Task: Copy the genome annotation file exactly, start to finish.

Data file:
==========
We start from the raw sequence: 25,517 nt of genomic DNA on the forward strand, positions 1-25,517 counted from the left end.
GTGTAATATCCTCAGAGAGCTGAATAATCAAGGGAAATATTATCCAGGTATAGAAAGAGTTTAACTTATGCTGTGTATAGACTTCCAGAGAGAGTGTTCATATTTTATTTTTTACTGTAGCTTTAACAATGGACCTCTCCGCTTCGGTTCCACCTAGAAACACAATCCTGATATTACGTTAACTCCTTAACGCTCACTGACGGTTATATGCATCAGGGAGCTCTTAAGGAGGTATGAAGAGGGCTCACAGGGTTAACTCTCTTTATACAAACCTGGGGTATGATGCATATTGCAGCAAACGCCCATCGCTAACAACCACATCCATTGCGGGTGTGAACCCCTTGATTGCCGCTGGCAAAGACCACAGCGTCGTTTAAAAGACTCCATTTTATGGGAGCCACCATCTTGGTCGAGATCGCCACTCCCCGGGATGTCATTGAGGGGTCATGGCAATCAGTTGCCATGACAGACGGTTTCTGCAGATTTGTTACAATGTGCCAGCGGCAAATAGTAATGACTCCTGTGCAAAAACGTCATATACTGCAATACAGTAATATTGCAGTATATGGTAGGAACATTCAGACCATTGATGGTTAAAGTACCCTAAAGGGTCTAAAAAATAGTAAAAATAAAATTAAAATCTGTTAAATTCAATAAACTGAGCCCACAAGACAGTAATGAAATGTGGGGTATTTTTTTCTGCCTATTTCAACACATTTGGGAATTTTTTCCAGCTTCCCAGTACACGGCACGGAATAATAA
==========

We start from the raw sequence: 25,517 nt of genomic DNA on the forward strand, positions 1-25,517 counted from the left end.
GTGTAATATCCTCAGAGAGCTGAATAATCAAGGGAAATATTATCCAGGTATAGAAAGAGTTTAACTTATGCTGTGTATAGACTTCCAGAGAGAGTGTTCATATTTTATTTTTTACTGTAGCTTTAACAATGGACCTCTCCGCTTCGGTTCCACCTAGAAACACAATCCTGATATTACGTTAACTCCTTAACGCTCACTGACGGTTATATGCATCAGGGAGCTCTTAAGGAGGTATGAAGAGGGCTCACAGGGTTAACTCTCTTTATACAAACCTGGGGTATGATGCATATTGCAGCAAACGCCCATCGCTAACAACCACATCCATTGCGGGTGTGAACCCCTTGATTGCCGCTGGCAAAGACCACAGCGTCGTTTAAAAGACTCCATTTTATGGGAGCCACCATCTTGGTCGAGATCGCCACTCCCCGGGATGTCATTGAGGGGTCATGGCAATCAGTTGCCATGACAGACGGTTTCTGCAGATTTGTTACAATGTGCCAGCGGCAAATAGTAATGACTCCTGTGCAAAAACGTCATATACTGCAATACAGTAATATTGCAGTATATGGTAGGAACATTCAGACCATTGATGGTTAAAGTACCCTAAAGGGTCTAAAAAATAGTAAAAATAAAATTAAAATCTGTTAAATTCAATAAACTGAGCCCACAAGACAGTAATGAAATGTGGGGTATTTTTTTCTGCCTATTTCAACACATTTGGGAATTTTTTCCAGCTTCCCAGTACACGGCACGGAATAATAA